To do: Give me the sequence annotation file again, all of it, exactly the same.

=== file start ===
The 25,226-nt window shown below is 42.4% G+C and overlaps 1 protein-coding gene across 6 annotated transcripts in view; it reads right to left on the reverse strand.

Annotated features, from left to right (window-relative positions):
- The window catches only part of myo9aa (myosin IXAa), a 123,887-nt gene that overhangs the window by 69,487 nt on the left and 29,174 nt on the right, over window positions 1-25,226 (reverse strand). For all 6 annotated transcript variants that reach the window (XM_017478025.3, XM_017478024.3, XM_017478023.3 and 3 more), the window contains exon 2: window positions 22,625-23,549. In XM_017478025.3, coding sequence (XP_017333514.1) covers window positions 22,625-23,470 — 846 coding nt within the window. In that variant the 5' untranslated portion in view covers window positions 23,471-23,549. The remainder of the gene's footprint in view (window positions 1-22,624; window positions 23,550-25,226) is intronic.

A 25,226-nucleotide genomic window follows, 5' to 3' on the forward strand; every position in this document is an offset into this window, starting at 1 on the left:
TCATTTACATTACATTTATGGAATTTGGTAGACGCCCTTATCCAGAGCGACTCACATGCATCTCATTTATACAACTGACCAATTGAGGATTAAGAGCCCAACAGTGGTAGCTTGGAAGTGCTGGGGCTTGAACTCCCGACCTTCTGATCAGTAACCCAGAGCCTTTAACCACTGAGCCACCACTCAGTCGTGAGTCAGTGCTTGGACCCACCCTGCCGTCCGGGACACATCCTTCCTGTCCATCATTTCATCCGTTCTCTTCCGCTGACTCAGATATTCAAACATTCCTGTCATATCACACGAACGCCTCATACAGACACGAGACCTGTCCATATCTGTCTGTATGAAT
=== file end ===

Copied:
The 25,226-nt window shown below is 42.4% G+C and overlaps 1 protein-coding gene across 6 annotated transcripts in view; it reads right to left on the reverse strand.

Annotated features, from left to right (window-relative positions):
- The window catches only part of myo9aa (myosin IXAa), a 123,887-nt gene that overhangs the window by 69,487 nt on the left and 29,174 nt on the right, over window positions 1-25,226 (reverse strand). For all 6 annotated transcript variants that reach the window (XM_017478025.3, XM_017478024.3, XM_017478023.3 and 3 more), the window contains exon 2: window positions 22,625-23,549. In XM_017478025.3, coding sequence (XP_017333514.1) covers window positions 22,625-23,470 — 846 coding nt within the window. In that variant the 5' untranslated portion in view covers window positions 23,471-23,549. The remainder of the gene's footprint in view (window positions 1-22,624; window positions 23,550-25,226) is intronic.

A 25,226-nucleotide genomic window follows, 5' to 3' on the forward strand; every position in this document is an offset into this window, starting at 1 on the left:
TCATTTACATTACATTTATGGAATTTGGTAGACGCCCTTATCCAGAGCGACTCACATGCATCTCATTTATACAACTGACCAATTGAGGATTAAGAGCCCAACAGTGGTAGCTTGGAAGTGCTGGGGCTTGAACTCCCGACCTTCTGATCAGTAACCCAGAGCCTTTAACCACTGAGCCACCACTCAGTCGTGAGTCAGTGCTTGGACCCACCCTGCCGTCCGGGACACATCCTTCCTGTCCATCATTTCATCCGTTCTCTTCCGCTGACTCAGATATTCAAACATTCCTGTCATATCACACGAACGCCTCATACAGACACGAGACCTGTCCATATCTGTCTGTATGAAT